“While symptoms are one of the primary aspects of diagnosing MS, they are highly variable from patient to patient and can appear sporadically for years before visible disability sets in. AIMS would solve the mounting problem of misdiagnosis by establishing patterns of these symptoms in the beginning stages of MS through using a Bayesian network to mine data of consenting users. The network would aid neurologists by generating maps of patient data over time that could scale the probability of disease presence and alert users of potential conditions they might have with warning signals sent to their mobile devices.”
Using consumer-facing software such as mobile applications and cloud services and digital systems, they are looking to tackle this problem.
In 2014, the Ebola virus disease (EVD) struck Liberia and other countries in West Africa. Between December 2013 and January 2016, there was a reported 28,646 cases and 11,323 deaths. While the epidemic was no longer declared an emergency in March 2016, other outbreaks have continued with the most recent being in the Democratic Republic of Congo.
During this outbreak, a company named Atomwise partnered with the University of Toronto and IBM to develop a treatment for Ebola. Using AI, they were able to perform the necessary rapid testing to put the medication into production.
More recently, scientists were able to track Ebola to bat carriers using artificial intelligence. AI allowed them to perform their research and get the results faster. Scientists used machine learning algorithms to match the patterns within viral genomes to the animal they came from. With this information, they were able to perform the necessary research to trace it back to not only the animal, but the particular species. This information would allow professionals to better treat and test for Ebola.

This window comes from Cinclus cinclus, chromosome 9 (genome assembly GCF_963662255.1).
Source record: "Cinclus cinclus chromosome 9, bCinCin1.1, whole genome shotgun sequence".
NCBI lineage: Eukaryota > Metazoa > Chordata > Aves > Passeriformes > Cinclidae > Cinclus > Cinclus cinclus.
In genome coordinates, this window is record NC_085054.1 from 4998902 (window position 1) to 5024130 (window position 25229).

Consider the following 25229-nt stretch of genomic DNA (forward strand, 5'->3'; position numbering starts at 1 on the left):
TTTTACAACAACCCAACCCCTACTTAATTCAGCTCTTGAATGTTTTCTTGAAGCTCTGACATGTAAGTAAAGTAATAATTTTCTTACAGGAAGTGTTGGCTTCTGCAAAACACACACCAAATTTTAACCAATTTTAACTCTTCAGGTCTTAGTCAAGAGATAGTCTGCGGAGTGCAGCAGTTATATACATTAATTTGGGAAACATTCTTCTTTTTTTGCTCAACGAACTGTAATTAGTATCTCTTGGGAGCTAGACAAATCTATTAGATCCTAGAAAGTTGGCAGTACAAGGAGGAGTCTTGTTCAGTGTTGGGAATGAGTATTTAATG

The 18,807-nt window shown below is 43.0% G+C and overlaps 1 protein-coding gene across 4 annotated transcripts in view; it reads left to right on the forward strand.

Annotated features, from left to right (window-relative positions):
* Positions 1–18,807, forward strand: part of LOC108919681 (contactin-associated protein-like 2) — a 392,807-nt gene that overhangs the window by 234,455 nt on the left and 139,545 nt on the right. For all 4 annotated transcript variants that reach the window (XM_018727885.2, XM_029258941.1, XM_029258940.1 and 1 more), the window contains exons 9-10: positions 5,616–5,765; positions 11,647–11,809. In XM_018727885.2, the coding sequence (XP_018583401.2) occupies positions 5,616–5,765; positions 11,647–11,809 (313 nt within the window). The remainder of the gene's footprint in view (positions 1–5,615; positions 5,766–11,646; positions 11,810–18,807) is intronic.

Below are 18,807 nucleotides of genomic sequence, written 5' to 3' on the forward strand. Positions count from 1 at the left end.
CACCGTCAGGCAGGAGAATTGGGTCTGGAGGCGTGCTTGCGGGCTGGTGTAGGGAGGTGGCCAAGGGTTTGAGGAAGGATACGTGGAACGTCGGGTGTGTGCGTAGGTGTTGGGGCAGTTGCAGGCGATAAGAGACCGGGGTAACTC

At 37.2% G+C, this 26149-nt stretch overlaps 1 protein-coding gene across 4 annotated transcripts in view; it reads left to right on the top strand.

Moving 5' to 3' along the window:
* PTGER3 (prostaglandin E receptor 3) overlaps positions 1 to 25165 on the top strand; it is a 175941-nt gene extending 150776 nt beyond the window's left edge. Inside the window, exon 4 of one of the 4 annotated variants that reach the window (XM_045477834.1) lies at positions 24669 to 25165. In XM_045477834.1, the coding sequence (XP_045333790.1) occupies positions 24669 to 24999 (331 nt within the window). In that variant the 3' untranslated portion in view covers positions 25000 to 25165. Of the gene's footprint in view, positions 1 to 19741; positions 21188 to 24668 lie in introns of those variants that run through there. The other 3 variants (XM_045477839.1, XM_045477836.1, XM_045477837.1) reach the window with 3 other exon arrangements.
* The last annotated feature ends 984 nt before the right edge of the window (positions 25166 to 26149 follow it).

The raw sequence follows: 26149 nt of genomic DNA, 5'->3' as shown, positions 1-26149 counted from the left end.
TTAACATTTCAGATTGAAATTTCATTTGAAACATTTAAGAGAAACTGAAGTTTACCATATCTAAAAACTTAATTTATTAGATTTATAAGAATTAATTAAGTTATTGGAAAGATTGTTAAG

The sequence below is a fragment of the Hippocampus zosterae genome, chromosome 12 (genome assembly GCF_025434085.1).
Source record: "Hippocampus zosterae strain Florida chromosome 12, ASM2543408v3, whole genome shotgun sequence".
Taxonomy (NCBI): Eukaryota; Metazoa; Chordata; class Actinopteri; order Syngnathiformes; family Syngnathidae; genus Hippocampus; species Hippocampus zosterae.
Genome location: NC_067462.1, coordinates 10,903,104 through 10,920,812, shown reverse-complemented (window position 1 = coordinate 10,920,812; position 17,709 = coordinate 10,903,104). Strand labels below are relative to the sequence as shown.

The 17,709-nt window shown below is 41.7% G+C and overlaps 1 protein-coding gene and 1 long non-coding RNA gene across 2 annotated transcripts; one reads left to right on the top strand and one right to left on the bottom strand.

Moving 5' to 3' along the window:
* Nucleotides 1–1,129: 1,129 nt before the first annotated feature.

According to Simon Anthony, D.Phil, assistant professor of Epidemiology in the Center for Infection and Immunity at the Columbia University Mailman School of Public Health, who led the laboratory discovery:
“There have been unanswered questions about the source of Ebola outbreaks. There was speculation that they may have originated from bats, but there was no direct evidence. A critical element in this discovery, was VirCapSeq-VERT, a tool invented at the CII that improves the sensitivity of next generation sequencing 1,000-fold. It is possible that there are also other bat species that carry Ebola. Going forward, we will be analyzing additional specimens to fill in the picture.”
MIT’s Computer Science and Artificial Intelligence Lab has recently developed a new deep learning-based AI prediction model that can anticipate the development of breast cancer up to five years in advance. What I found even more encouraging is that it worked equally well for white and black patients and it will allow for greater degree of accuracy. When medical professionals get their hands on this technology, treatment for breast cancer (and soon, other cancers) can be tracked and treated in earlier stages.
While we are still in the assessment phase of AI, its role in the medical field is absolutely secure. Properly diagnosing, rapid testing, refined tracing, and advanced tracking of diseases provides a value so desperately needed in a field that is often used to treat symptoms of diseases and not preventing them.
From my research, there many cases of how AI is being used in the medical field. Diseases and viruses such as HIV/AIDS, Alzheimer’s, and Parkinson’s are others that are being locked into. My hope is that artificial intelligence along with other emerging technology continues to grow into a force in the field of medicine.